The Medicines Manufacturing Innovation Centre, in which Strathclyde is a founding partner, has officially opened in the Advanced Manufacturing Innovation District Scotland next to Glasgow Airport.

The £88 million Centre is bringing world-leading science and technology expertise under one roof to help accelerate state-of-the-art solutions to some of the biggest challenges in medicines development and manufacturing.

The Centre is a unique collaboration between technology innovation catalyst CPI and 23 partner organisations from across the pharma sector, business, academia, and government agencies.

Its ‘Grand Challenge’ business model follows the UK Life Sciences Strategy roadmap, combining ideas from the pharma and technology sectors to help tackle issues such as the development of more sustainable manufacturing processes.

Unique consortium

The Medicines Manufacturing Innovation Centre has six founding partners: pharmaceutical giants, AstraZeneca and GSK; technology innovation catalyst, CPI; strategic research partner, the University of Strathclyde; and two government agencies, UK Research and Innovation (UKRI) and Scottish Enterprise.

Other partners that have invested in the Centre include Pfizer, Novartis and Alnylam from the pharma industry, business partner PwC, and technology leaders Siemens and Applied Materials.

Atos, a leading global digital transformation provider addressing the life science value chain providing pharma manufacturing digitalisation and transformation capabilities and services, is the latest to join the unique consortium, with a significant investment in the Centre.

The Centre is forecast to generate £200 million in advanced technologies over the first five years and will deliver a tangible impact for businesses – creating over 100 high-value jobs, enabling private investment, and building next-generation manufacturing assets and expertise.

Professor Sir Jim McDonald, Principal & Vice-Chancellor of the University of Strathclyde, said: “The MMIC is an exemplar of academic and industrial collaboration and highlights the important role such partnerships play in fostering innovation, the translation of research into practical applications, and the nurturing of talent that businesses require.

“As part of the Advanced Manufacturing Innovation District Scotland, and sitting alongside the National Manufacturing Institute Scotland, this new facility will help to develop the systems, processes and products that will transform pharmaceutical manufacturing in this country and significantly boost the local economy. “

Dave Tudor, Director of Medicines Manufacturing, Biologics and Quality at CPI, said: “The facility we have built here in Renfrewshire is the first example of a consistent and concerted effort from the pharma industry to collaborate. This will be crucial to unlocking the challenges we’ve faced so far to translate research into tangible benefits that will help address unmet health needs.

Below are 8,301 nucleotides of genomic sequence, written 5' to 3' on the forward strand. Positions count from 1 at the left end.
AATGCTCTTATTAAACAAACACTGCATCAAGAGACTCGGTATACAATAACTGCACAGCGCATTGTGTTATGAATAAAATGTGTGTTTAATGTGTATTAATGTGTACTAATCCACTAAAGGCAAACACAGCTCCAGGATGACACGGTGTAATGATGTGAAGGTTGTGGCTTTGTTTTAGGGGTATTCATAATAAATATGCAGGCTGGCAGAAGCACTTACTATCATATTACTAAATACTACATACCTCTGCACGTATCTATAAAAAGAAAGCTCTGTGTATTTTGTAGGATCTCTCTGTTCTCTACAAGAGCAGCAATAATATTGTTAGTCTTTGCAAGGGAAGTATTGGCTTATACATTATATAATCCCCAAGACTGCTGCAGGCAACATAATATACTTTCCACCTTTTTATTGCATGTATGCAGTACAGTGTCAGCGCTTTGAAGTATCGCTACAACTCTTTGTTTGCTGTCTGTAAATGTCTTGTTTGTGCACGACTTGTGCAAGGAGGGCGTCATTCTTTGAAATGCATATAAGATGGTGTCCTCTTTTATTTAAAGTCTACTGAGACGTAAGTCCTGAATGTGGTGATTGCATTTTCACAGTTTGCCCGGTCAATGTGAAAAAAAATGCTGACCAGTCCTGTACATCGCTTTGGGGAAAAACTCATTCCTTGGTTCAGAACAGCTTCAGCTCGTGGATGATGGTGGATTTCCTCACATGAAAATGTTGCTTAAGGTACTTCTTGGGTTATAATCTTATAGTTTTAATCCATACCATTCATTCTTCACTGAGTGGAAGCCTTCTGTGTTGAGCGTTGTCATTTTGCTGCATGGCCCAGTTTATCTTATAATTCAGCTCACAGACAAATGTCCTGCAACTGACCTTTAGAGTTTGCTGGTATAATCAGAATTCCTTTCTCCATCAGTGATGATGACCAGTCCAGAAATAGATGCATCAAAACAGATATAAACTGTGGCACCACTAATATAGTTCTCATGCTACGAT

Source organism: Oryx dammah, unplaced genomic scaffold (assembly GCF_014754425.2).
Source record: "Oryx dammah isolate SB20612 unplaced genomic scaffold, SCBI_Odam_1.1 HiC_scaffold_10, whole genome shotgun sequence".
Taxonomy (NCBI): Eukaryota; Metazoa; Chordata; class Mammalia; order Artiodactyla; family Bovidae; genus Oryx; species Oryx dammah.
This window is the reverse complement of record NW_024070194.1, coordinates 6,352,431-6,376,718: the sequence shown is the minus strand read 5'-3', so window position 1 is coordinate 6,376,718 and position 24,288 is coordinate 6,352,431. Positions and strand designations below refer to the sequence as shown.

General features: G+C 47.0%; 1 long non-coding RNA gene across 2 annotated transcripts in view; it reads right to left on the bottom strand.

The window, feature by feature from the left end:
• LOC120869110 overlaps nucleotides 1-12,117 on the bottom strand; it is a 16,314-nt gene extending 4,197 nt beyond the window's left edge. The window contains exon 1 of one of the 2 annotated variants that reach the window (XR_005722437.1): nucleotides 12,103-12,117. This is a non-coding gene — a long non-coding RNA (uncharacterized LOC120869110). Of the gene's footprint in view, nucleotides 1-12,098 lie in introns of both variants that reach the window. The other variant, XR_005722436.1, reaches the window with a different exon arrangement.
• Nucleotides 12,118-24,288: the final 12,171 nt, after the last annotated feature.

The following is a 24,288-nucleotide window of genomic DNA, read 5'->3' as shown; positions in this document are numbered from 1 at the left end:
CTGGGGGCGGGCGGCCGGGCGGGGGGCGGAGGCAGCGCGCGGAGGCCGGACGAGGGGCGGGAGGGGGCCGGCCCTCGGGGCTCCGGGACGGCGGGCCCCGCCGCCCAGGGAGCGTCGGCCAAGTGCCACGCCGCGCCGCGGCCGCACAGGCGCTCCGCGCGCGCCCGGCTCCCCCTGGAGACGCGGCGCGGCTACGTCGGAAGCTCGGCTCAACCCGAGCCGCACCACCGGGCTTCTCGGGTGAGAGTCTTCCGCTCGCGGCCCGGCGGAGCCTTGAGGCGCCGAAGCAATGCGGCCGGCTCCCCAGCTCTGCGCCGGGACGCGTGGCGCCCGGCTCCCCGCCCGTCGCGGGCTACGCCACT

“Our ‘Grand Challenge’ business model aims to bring key players together to accelerate solutions to some of the core issues we’ve seen across the industry. For example, we want to see a reduction in waste and the industry’s carbon footprint through better, more efficient manufacturing processes. We want to drive strong research in areas like cell and gene therapy, RNA, and monoclonal antibodies, to bring digital solutions, advanced thinking, advanced technology and advanced supply chain mindsets to help with greater investment and growth in biological manufacture.

“The next phase is about inviting companies into the new Centre so they can benefit from the existing technologies developed as a result of our Grand Challenges.”

Regulated plant

The Medicines Manufacturing Innovation Centre is a fully Good Manufacturing Practice (GMP) regulated plant, taking on many of the start-up risks involved in drug development, such as compliance with regulatory requirements for the development of new technologies. Partners can expect to see benefits to their manufacturing processes including greater productivity, reduced cost of drug development, greater compliance, and a reduction in carbon footprint.

Scottish Government Business Minister, Ivan McKee, said: “Through our national economic development agency, Scottish Enterprise, we have provided £16 million for the Centre, which is arriving at a crucial time for Scotland, meeting a need for advanced pharmaceutical manufacturing, creating jobs in a vitally important sector, and presenting a compelling opportunity for international and domestic manufacturing businesses to locate in Scotland.

“As a key part of Scotland’s economic recovery, the Centre will produce benefits not only for the economy but for the health of the nation and will put Scotland at the forefront of advanced medicines manufacturing. “

UK Government Minister for Scotland John Lamont said: “This centre of excellence is a truly remarkable development that will push science to its limits and beyond to find medical breakthroughs with the potential to save and transform countless lives.

“The UK Government, through Innovate UK, is investing a combined £28m in the Medicines Manufacturing Innovation Centre. This is in addition to a further £55.6m in the wider Advanced Manufacturing Innovation District through the City Deal and Levelling Up funds.

“This collaboration across multiple sectors is partnership work at its best, producing benefits both locally and for humanity worldwide.”